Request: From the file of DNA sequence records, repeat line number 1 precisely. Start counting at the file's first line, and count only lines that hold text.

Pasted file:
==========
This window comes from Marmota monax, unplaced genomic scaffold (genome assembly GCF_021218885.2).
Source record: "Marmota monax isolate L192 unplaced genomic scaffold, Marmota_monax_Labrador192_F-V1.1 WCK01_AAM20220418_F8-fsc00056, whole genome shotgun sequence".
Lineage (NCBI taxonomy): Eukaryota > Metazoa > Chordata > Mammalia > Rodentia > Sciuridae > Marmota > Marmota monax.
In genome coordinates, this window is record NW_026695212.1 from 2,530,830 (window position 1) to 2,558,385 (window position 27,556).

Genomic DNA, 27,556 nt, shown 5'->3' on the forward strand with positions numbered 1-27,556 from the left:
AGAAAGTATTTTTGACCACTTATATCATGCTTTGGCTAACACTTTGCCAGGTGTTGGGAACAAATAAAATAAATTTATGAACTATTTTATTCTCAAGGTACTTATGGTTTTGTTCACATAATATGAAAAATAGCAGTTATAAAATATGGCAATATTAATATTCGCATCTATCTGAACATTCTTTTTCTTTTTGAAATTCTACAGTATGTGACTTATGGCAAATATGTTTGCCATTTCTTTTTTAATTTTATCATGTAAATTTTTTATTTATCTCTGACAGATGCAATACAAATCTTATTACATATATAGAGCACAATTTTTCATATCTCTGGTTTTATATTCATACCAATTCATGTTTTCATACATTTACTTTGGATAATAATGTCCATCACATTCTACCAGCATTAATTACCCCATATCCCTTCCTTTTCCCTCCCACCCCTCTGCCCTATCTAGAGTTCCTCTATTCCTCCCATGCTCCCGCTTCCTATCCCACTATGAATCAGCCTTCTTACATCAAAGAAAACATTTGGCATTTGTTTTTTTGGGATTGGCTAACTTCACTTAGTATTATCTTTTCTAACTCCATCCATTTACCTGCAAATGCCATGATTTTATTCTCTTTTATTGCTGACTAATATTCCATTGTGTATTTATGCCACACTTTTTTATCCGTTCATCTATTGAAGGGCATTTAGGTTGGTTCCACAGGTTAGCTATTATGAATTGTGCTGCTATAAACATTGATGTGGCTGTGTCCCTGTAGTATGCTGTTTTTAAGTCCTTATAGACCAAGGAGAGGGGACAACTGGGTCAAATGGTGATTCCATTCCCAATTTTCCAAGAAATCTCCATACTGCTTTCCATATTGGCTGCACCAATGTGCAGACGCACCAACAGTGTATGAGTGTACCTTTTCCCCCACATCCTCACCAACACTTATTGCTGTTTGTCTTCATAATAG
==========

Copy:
This window comes from Marmota monax, unplaced genomic scaffold (genome assembly GCF_021218885.2).